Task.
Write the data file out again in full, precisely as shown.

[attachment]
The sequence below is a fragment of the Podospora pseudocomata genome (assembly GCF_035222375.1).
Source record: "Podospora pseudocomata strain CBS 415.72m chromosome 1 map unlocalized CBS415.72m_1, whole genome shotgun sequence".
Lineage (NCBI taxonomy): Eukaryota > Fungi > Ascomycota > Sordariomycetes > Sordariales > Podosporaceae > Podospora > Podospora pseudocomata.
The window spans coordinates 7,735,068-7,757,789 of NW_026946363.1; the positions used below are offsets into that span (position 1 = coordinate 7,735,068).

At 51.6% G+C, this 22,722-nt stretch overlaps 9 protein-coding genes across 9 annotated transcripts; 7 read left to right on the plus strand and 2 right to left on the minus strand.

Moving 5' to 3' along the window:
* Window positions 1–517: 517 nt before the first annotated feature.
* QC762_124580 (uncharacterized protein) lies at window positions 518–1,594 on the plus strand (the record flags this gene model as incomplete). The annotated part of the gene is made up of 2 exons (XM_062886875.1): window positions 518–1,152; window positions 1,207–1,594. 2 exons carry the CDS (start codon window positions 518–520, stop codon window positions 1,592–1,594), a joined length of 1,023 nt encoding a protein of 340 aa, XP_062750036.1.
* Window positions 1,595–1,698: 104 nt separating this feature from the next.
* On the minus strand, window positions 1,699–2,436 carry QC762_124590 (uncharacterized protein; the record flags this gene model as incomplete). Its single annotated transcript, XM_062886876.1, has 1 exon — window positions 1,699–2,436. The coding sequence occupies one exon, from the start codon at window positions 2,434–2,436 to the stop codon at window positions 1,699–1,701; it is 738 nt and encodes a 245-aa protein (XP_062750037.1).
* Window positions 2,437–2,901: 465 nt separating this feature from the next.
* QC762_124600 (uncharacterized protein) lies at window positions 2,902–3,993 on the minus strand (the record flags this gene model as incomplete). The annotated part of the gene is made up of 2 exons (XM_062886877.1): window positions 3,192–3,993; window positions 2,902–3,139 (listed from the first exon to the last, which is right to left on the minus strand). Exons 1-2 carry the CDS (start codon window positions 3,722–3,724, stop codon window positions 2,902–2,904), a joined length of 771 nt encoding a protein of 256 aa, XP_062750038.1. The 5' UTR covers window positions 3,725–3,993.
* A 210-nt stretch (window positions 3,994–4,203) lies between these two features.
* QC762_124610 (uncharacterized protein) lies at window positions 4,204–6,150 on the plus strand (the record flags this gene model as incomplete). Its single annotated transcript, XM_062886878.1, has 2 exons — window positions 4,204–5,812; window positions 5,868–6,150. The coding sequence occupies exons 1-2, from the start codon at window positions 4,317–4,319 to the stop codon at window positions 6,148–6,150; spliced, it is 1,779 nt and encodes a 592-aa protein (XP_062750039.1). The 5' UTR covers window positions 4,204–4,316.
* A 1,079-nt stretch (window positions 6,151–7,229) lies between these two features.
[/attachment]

The sequence below is a fragment of the Podospora pseudocomata genome (assembly GCF_035222375.1).
Source record: "Podospora pseudocomata strain CBS 415.72m chromosome 1 map unlocalized CBS415.72m_1, whole genome shotgun sequence".
Lineage (NCBI taxonomy): Eukaryota > Fungi > Ascomycota > Sordariomycetes > Sordariales > Podosporaceae > Podospora > Podospora pseudocomata.
The window spans coordinates 7,735,068-7,757,789 of NW_026946363.1; the positions used below are offsets into that span (position 1 = coordinate 7,735,068).

At 51.6% G+C, this 22,722-nt stretch overlaps 9 protein-coding genes across 9 annotated transcripts; 7 read left to right on the plus strand and 2 right to left on the minus strand.

Moving 5' to 3' along the window:
* Window positions 1–517: 517 nt before the first annotated feature.
* QC762_124580 (uncharacterized protein) lies at window positions 518–1,594 on the plus strand (the record flags this gene model as incomplete). The annotated part of the gene is made up of 2 exons (XM_062886875.1): window positions 518–1,152; window positions 1,207–1,594. 2 exons carry the CDS (start codon window positions 518–520, stop codon window positions 1,592–1,594), a joined length of 1,023 nt encoding a protein of 340 aa, XP_062750036.1.
* Window positions 1,595–1,698: 104 nt separating this feature from the next.
* On the minus strand, window positions 1,699–2,436 carry QC762_124590 (uncharacterized protein; the record flags this gene model as incomplete). Its single annotated transcript, XM_062886876.1, has 1 exon — window positions 1,699–2,436. The coding sequence occupies one exon, from the start codon at window positions 2,434–2,436 to the stop codon at window positions 1,699–1,701; it is 738 nt and encodes a 245-aa protein (XP_062750037.1).
* Window positions 2,437–2,901: 465 nt separating this feature from the next.
* QC762_124600 (uncharacterized protein) lies at window positions 2,902–3,993 on the minus strand (the record flags this gene model as incomplete). The annotated part of the gene is made up of 2 exons (XM_062886877.1): window positions 3,192–3,993; window positions 2,902–3,139 (listed from the first exon to the last, which is right to left on the minus strand). Exons 1-2 carry the CDS (start codon window positions 3,722–3,724, stop codon window positions 2,902–2,904), a joined length of 771 nt encoding a protein of 256 aa, XP_062750038.1. The 5' UTR covers window positions 3,725–3,993.
* A 210-nt stretch (window positions 3,994–4,203) lies between these two features.
* QC762_124610 (uncharacterized protein) lies at window positions 4,204–6,150 on the plus strand (the record flags this gene model as incomplete). Its single annotated transcript, XM_062886878.1, has 2 exons — window positions 4,204–5,812; window positions 5,868–6,150. The coding sequence occupies exons 1-2, from the start codon at window positions 4,317–4,319 to the stop codon at window positions 6,148–6,150; spliced, it is 1,779 nt and encodes a 592-aa protein (XP_062750039.1). The 5' UTR covers window positions 4,204–4,316.
* A 1,079-nt stretch (window positions 6,151–7,229) lies between these two features.